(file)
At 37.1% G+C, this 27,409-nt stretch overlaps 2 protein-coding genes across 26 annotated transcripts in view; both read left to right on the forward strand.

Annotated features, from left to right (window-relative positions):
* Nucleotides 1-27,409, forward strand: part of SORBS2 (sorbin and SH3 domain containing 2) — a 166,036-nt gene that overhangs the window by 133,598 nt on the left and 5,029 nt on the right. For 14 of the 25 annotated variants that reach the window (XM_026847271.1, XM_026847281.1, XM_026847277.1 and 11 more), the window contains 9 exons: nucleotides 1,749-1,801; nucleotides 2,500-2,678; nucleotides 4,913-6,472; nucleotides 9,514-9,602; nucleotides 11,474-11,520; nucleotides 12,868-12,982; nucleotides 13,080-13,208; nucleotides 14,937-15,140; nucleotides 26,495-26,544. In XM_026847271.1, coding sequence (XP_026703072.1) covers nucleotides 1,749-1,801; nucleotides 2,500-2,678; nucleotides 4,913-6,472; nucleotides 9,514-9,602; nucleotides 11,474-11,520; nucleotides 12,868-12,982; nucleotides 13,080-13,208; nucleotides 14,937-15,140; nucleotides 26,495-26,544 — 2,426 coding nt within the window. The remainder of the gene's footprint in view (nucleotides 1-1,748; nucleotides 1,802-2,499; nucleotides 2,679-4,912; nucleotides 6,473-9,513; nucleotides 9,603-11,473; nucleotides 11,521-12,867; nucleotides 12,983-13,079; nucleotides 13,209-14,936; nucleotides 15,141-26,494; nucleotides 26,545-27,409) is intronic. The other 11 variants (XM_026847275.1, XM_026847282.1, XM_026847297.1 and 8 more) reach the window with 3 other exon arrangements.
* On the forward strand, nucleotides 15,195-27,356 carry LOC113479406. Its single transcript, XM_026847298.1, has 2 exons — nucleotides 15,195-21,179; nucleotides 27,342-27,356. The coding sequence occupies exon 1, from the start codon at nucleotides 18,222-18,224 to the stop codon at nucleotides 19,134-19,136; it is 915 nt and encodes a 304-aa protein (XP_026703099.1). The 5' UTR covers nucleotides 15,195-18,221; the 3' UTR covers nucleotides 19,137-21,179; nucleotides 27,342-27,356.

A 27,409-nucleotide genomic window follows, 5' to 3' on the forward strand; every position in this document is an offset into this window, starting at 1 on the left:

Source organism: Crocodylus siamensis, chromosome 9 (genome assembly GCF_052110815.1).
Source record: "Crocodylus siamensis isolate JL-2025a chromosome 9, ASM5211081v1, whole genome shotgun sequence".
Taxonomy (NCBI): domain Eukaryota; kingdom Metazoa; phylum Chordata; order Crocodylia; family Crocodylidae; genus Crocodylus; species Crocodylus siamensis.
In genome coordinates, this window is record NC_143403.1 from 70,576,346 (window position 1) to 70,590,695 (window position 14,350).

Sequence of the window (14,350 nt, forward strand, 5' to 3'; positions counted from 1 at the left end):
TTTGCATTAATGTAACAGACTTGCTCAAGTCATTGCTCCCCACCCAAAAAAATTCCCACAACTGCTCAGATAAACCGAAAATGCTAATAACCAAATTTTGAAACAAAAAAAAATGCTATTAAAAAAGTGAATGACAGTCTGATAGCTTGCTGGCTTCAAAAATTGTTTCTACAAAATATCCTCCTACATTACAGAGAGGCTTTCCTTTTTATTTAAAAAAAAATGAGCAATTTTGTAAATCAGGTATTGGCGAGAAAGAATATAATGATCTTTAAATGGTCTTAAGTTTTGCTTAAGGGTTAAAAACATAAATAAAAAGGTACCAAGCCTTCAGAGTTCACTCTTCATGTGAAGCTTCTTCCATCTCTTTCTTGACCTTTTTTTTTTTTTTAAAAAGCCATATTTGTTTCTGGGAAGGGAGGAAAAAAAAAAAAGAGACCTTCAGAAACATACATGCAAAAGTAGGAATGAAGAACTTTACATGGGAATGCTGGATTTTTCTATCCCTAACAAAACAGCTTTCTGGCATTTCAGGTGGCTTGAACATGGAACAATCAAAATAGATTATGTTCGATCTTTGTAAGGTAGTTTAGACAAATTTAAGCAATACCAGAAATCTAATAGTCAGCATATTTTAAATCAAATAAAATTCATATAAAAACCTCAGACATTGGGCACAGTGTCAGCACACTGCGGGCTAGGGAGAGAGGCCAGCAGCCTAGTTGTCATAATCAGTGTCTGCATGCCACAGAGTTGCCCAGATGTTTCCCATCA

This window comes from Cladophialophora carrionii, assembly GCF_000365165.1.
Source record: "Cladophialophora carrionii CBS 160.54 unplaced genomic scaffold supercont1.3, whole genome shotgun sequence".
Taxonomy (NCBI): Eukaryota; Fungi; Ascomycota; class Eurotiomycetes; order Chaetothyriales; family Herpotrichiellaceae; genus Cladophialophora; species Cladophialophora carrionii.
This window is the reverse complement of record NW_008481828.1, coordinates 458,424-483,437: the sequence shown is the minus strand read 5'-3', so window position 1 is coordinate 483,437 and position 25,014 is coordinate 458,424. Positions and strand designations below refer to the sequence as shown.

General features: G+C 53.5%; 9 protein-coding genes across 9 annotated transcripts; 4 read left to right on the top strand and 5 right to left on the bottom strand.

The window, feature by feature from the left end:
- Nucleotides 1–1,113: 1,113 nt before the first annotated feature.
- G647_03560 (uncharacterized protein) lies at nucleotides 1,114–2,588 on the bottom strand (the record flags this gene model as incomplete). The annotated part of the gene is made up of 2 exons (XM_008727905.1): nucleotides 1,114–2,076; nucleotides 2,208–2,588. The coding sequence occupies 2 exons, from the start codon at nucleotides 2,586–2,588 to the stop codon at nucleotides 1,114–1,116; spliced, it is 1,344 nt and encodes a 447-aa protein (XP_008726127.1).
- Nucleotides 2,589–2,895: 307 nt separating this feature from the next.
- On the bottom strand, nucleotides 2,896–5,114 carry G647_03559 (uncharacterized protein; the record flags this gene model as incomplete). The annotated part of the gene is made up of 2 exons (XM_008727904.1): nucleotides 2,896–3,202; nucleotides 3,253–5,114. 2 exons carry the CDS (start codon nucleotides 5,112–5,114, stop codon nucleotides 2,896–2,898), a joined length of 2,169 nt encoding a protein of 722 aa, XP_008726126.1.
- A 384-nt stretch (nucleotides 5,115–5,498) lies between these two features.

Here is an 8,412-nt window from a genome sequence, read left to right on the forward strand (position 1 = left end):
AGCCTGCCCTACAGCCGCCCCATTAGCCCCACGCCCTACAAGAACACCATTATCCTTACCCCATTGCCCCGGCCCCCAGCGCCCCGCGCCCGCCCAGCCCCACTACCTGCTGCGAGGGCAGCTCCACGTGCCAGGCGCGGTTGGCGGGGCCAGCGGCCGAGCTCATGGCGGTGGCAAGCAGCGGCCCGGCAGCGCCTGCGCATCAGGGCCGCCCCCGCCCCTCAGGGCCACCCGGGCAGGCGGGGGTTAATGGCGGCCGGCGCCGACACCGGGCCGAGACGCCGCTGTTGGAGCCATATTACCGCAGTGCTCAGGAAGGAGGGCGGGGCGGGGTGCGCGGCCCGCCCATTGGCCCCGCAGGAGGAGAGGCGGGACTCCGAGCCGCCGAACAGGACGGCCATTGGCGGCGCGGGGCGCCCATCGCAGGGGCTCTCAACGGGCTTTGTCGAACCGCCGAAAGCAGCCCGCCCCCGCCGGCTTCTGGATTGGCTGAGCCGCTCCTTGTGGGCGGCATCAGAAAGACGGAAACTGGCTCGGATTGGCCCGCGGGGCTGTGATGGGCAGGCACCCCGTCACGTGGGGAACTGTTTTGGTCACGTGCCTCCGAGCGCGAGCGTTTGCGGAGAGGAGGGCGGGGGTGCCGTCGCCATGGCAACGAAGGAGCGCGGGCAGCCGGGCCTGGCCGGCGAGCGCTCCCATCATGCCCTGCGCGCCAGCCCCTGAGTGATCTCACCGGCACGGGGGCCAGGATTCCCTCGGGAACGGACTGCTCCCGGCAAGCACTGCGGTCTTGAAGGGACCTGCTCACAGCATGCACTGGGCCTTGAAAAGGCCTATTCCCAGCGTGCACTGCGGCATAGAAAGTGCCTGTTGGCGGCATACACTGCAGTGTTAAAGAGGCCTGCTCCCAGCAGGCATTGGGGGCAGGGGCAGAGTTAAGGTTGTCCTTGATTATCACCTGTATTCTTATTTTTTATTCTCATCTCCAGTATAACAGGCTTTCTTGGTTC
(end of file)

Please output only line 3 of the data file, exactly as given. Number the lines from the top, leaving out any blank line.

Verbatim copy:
* Nucleotides 1-27,409, forward strand: part of SORBS2 (sorbin and SH3 domain containing 2) — a 166,036-nt gene that overhangs the window by 133,598 nt on the left and 5,029 nt on the right. For 14 of the 25 annotated variants that reach the window (XM_026847271.1, XM_026847281.1, XM_026847277.1 and 11 more), the window contains 9 exons: nucleotides 1,749-1,801; nucleotides 2,500-2,678; nucleotides 4,913-6,472; nucleotides 9,514-9,602; nucleotides 11,474-11,520; nucleotides 12,868-12,982; nucleotides 13,080-13,208; nucleotides 14,937-15,140; nucleotides 26,495-26,544. In XM_026847271.1, coding sequence (XP_026703072.1) covers nucleotides 1,749-1,801; nucleotides 2,500-2,678; nucleotides 4,913-6,472; nucleotides 9,514-9,602; nucleotides 11,474-11,520; nucleotides 12,868-12,982; nucleotides 13,080-13,208; nucleotides 14,937-15,140; nucleotides 26,495-26,544 — 2,426 coding nt within the window. The remainder of the gene's footprint in view (nucleotides 1-1,748; nucleotides 1,802-2,499; nucleotides 2,679-4,912; nucleotides 6,473-9,513; nucleotides 9,603-11,473; nucleotides 11,521-12,867; nucleotides 12,983-13,079; nucleotides 13,209-14,936; nucleotides 15,141-26,494; nucleotides 26,545-27,409) is intronic. The other 11 variants (XM_026847275.1, XM_026847282.1, XM_026847297.1 and 8 more) reach the window with 3 other exon arrangements.